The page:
After losing his final appeal, a young Saudi Arabian activist is due to be executed in Saudi Arabia, followed by the appalling mounting of his headless body on a crucifix for public display.
While news like this is not uncommon in Saudi Arabia, human rights’ groups and Saudi critics are shocked by the nature of the execution as well as the weak case made against Ali Mohammad al Nimr.
Accused of participation in anti-government demonstrations and possessing firearms, Al Nimr was arrested in 2012 at the age of seventeen in the largely Shia province of Qatif. Although Al Nimr repeatedly denied the latter charge, a confession was allegedly forced out of him after his arrest by means of torture.
Al Nimr spent a short time in a juvenile detention facility, from where he was moved to prison when he turned 18 and sentenced to death in 2014 according to Amnesty International.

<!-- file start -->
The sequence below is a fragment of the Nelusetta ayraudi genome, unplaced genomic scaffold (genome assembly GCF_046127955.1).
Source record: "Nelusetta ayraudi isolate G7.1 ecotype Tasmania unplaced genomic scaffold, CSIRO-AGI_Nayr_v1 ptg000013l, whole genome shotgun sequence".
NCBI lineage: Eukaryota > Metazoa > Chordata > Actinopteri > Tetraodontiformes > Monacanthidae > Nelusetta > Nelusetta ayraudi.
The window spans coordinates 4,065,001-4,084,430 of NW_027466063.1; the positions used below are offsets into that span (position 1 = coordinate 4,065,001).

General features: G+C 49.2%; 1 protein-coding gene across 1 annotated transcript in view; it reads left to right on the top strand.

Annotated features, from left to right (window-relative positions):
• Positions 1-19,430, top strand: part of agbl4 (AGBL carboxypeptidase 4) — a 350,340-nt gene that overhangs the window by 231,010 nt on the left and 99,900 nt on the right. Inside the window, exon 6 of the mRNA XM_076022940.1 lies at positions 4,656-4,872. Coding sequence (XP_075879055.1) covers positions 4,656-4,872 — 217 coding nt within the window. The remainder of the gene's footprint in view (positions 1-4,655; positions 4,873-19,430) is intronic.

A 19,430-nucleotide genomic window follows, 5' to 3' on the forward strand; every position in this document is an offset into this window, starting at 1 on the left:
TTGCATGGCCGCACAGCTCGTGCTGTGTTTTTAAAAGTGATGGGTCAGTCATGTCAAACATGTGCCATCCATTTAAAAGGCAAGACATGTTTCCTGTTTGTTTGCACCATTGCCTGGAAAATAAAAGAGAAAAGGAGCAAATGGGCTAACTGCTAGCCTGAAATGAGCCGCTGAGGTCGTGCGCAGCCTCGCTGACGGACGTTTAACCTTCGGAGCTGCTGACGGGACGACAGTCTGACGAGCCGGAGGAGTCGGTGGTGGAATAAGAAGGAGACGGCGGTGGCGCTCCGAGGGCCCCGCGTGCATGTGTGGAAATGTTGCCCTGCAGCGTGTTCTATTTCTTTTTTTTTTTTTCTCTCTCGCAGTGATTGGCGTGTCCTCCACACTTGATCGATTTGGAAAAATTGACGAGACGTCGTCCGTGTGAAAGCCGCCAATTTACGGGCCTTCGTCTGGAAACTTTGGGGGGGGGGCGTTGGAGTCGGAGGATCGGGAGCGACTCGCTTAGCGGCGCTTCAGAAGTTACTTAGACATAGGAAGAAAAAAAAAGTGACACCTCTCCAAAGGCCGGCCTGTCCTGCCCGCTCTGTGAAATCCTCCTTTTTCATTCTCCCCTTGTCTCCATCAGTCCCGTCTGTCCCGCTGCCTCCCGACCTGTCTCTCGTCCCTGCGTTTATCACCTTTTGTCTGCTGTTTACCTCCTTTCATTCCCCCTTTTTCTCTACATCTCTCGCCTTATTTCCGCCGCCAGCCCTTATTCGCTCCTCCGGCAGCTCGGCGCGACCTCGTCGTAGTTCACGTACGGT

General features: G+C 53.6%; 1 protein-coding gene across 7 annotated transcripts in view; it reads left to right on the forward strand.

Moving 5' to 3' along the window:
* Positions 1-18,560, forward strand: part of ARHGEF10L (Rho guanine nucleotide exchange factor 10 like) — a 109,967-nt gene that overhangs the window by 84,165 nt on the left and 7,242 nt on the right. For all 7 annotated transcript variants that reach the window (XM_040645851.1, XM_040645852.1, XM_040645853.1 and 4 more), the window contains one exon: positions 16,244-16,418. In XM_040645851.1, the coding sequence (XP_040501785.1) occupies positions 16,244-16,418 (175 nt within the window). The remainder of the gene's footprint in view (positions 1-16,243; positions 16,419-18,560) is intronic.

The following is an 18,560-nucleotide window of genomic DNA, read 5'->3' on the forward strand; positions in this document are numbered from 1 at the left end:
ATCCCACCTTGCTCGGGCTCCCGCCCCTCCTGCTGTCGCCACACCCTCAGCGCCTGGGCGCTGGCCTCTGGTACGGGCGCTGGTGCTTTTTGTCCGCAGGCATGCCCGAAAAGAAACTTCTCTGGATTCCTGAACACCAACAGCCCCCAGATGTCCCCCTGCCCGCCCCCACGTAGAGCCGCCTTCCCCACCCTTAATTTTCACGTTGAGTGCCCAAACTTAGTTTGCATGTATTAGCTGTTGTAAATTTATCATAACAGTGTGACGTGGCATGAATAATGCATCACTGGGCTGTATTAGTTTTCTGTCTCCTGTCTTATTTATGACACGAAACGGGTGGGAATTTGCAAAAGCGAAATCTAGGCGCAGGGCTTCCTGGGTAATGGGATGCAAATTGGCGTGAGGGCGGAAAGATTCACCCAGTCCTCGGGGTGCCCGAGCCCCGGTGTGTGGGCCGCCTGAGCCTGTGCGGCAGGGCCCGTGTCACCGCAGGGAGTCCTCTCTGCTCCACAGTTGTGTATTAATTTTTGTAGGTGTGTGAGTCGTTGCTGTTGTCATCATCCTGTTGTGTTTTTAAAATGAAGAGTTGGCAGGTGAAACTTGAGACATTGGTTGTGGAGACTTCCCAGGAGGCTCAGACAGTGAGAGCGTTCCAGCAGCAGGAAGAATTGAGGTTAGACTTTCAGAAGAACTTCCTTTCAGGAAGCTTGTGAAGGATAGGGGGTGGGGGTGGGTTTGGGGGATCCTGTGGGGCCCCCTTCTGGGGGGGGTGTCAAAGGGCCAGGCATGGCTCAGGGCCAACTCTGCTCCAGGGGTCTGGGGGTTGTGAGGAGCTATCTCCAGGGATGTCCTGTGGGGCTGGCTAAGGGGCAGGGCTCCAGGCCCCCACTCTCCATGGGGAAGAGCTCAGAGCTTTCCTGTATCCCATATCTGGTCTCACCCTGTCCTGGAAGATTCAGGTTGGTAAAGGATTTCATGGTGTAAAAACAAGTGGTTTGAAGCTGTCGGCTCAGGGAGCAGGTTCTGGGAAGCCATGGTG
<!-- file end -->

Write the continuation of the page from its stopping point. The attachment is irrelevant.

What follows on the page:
Condemning the sentence, Maya Foa of the legal charity Reprieve said in a statement: “Ali was a vulnerable child when he was arrested and this ordeal began.
“His execution—based apparently on the authorities’ dislike for his uncle, and his involvement in anti-government protests—would violate international law and the most basic standards of decency. It must be stopped.”
US talk show host Bill Maher highlighted Al Nimr’s case on television saying: “If you haven’t used up all your heroism hashtagging for the clock kid, maybe do it for this guy,” referring to the recent case of a Muslim kid getting arrested for inventing a clock.
Many have taken to the social media to condemn Al Nimr’s sentence and the recent appointment of Saudi Arabian ambassador to lead an influential human rights panel has also come under heavy criticism.